Hop on the CloudAmazon Web Services (AWS) is the world’s most widely adopted cloud platform of 125-plus features for computing, storage, databases, networking, security, and more. So far this year, AWS has announced expanded partnerships with four companies: Comcast Cable is using AWS as its preferred public cloud infrastructure provider (Jan. 16); GoDaddy migrated the majority of its infrastructure to AWS (March 28); Shutterfly moved its core production applications and massive image library to AWS (April 4); and Cox Automotive migrated its infrastructure to AWS to join the rest of its business-critical applications (April 4).
On April 4, AWS introduced a new Amazon S3 storage class, One Zone-Infrequent Access (Z-IA), that stores objects in a single Availability Zone (geographic location with infrastructure from which AWS deploys its services). This storage class is the lowest-cost option (1 cent per gigabyte per month), designed for copies of data, backups, off-site compliance, and other information that isn’t frequently accessed and is re-creatable.
Know That Content Is Still King
Amazon Studios produces TV series and movies (and sometimes acquires others’ movies to distribute) that are streamed to 200-plus countries and territories on Amazon’s Prime Video platform. Amazon Prime members can view the content for free on an unlimited streaming model. In April, Amazon did not announce via press release that it had canceled Mozart in the Jungle after four seasons; it left that to The Hollywood Reporter. And when Jeffrey Tambor was fired from Transparent in February, Deadline Hollywood broke the story. But Amazon did announce a lot of new deals and renewals.
On Jan. 3, Prime Video and ITV greenlit an eight-episode thriller, The Widow, starring Kate Beckinsale. Other new TV projects include a half-hour animated dramedy, Undone, from the creator and a producer of Netflix’s BoJack Horseman (March 6); a 4-hour historical miniseries, Cortes, starring Javier Bardem and executive-produced by Steven Spielberg, among others (March 26); a four-part documentary series about Lorena Bobbitt, Lorena, executive-produced by Jordan Peele (April 5); and a nine-episode thriller, Utopia, with author Gillian Flynn as showrunner (April 19).
On Jan. 17, it renewed its half-hour superhero series The Tick for a 10-episode second season (the press release is pretty clever). It also renewed detective drama Bosch, its longest-running 1-hour original series, for a fifth season (Feb. 13); supernatural anthology series Lore for a second season (Feb. 26); and Tom Clancy’s Jack Ryan for an eight-episode second season before the first has even premiered (April 24).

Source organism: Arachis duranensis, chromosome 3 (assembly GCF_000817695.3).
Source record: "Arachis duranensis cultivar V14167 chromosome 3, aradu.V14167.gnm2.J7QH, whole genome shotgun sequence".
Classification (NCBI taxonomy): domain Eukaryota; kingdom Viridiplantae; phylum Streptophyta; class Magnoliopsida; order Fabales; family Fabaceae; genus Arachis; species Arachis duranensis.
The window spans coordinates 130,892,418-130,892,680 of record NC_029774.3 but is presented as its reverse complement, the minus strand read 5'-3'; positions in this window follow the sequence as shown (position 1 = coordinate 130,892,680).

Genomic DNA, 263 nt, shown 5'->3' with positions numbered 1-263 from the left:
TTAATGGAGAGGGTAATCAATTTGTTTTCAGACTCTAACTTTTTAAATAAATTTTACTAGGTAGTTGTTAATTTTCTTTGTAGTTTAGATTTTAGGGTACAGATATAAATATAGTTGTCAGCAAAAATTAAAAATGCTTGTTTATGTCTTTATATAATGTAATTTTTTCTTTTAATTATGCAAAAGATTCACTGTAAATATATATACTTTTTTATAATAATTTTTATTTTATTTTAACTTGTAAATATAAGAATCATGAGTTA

Give a Pat on the Back
Like most companies, Amazon is quick to trumpet its successes. On Jan. 2, it announced that Amazon Prime had shipped more than 5 billion items in 2017. On March 22, Amazon highlighted its third straight year of being voted the number one company by customers in Harris Poll’s annual corporate reputation survey. For the past 10 years, it has been in the top 10. AWS got kudos on April 4, with two press releases, “Amazon Aurora Continues its Torrid Growth, More than Doubling the Number of Active Customers in the Last Year” and “Tens of Thousands of Customers Flocking to AWS for Machine Learning Services.”
On Jan. 29, it shared information about the new buildings at its headquarters in Seattle. Called The Spheres, they don’t have enclosed offices, conference spaces, or desks, but they do have treehouses suspended under trees more than 40 feet tall, 40,000-plus plants from around the world, and sitting areas and walking paths surrounded by waterfalls. The space prioritizes the feeling of being in nature—sunlight, running water, the smell of flowering plants, trees, and soil, etc. It is part of Amazon’s more than $4 billion investment in the design, development, and construction of its headquarters, and this project created more than 600 full-time jobs. Additionally, it will serve as an educational space for the Seattle community, hosting tours and partnering with local schools and universities.
Prepare for World Domination
Google “Amazon world domination” and you’ll get think pieces from the last few years. Newsweek goes so far as to say, “Today, the question is not whether Amazon can survive but whether we can survive without Amazon.” It continues, “Entirely credible reasons exist to dislike Amazon: its treatment of workers, its alleged evasion of taxes, a tendency toward monopoly. But you can’t escape it. The company is lodged deep into our culture, a complex creature that engenders equally complex emotions, much like turkey bacon and the Kardashians.”
When Amazon announced in June 2017 that it would acquire Whole Foods Market, people began to speculate on what that would mean for the grocery chain. Here’s what we’ve found out so far in 2018:
- Amazon’s Treasure Truck will appear at various Whole Foods locations to offer new, trending, or local food-related items and coupons (Jan. 30).
- Amazon and Whole Foods discounted Whole Trade roses Feb. 7–14 to celebrate Valentine’s Day (Feb. 5).
- For the areas of Austin (Texas), Cincinnati, Dallas, and Virginia Beach (Va.), Amazon introduced free 2-hour delivery for Prime Now orders from Whole Foods that are more than $35 (Feb. 8). Amazon expanded the 2-hour delivery service to Atlanta and San Francisco (March 6), greater Los Angeles and neighboring Orange County (April 10), and Denver, Sacramento (Calif.), and San Diego (April 24).
- Prime members who pay using their Amazon Rewards Visa Card can now earn 5% back on their purchases from Whole Foods, and non-Prime members earn 3% back (Feb. 20).
Amazon opened new fulfillment centers in St. Peters, Mo. (March 7) and North Las Vegas, Nev. (April 4) and is planning to open a second headquarters in a to-be-determined U.S. city (from a list of 20 finalists). Google “Amazon HQ2” to read a variety of reactions—the competition is getting fierce.